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DIY - Finding a Refrigerant leak

1 Jan, 2011 | Category: Troubleshooting


Finding a refrigerant leak can be very difficult. Once you determined the system has a refrigerant leak, there are many ways to help you locate the leak.


Pressure can be used to determine the location of the leak. simply use nitrogen and pressurize the refrigeration system. Do not exceed the rating of the evaporator coil. A normal pressure test is around 300 lbs of pressure for an R22 system. For 410a, do not exceed 450 psi.Refrigerant Leak

Once the system is pressurized, reduce noise in the area and listen for the leak. Sometime a "hiss" sound can be heard coming from the leaking area.  Use a solution of water and liquid soap to spray on the areas that could be a potential leak like solder joints, braze joints, and areas that piping rubs against objects and itself that might cause a rub through.  Once you spray the soap solution in an area that is leaking, the area will begin to bubble up.

Pressure and Refrigerant

Pressurize the refrigeration system using nitrogen and a little bit of refrigerant as a trace gas. Use an Electronic Leak Detector  to sniff out the leak. Run the leak detector across all joints, condenser coil and evaporator coil. Once a leak has been found, use the soap and water mixture to locate the exact area that needs to be repaired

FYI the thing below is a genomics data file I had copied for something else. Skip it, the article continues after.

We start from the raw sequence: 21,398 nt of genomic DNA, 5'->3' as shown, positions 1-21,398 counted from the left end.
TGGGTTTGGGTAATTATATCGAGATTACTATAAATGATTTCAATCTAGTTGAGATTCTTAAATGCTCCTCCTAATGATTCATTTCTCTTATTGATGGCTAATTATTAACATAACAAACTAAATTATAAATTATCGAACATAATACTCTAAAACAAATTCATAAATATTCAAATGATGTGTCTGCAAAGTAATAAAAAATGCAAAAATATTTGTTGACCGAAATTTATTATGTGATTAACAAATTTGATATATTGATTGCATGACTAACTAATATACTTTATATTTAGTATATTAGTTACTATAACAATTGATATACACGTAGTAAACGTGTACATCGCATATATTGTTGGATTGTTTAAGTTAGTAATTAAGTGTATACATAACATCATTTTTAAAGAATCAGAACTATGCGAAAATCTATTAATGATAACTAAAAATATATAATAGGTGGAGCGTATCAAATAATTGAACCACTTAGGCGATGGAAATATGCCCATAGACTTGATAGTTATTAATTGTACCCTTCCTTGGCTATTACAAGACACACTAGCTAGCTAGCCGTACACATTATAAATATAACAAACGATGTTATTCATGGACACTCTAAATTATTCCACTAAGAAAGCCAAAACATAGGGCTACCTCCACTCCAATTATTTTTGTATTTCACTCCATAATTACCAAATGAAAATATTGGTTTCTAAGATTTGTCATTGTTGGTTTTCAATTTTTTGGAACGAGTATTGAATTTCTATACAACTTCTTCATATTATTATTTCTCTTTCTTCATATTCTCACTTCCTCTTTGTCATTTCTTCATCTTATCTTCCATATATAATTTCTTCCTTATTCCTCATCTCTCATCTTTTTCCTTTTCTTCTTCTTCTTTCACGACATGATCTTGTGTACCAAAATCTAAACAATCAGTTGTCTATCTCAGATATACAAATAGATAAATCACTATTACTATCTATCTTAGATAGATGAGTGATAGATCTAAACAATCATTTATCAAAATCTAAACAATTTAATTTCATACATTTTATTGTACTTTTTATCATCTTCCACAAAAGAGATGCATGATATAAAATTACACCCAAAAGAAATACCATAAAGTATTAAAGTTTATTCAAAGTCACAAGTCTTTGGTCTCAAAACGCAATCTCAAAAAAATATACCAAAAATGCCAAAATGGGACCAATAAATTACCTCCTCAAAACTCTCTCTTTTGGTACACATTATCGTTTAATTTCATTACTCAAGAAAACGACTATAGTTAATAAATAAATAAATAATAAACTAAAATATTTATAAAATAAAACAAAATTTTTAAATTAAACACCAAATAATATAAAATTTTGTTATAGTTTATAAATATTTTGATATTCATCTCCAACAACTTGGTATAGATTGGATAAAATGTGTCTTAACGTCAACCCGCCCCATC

Leak detector dye can be used to locate a leak. Charge the unit with the correct amount of dye and run the system. Using the correct flashlight for the dye you installed, run the light over areas of the unit. The area that is leaking will glow green.

This type of test is good to do at night, or you can use a large black tarp to cover the ac unit so no light enters the area you are inspecting with the flashlight.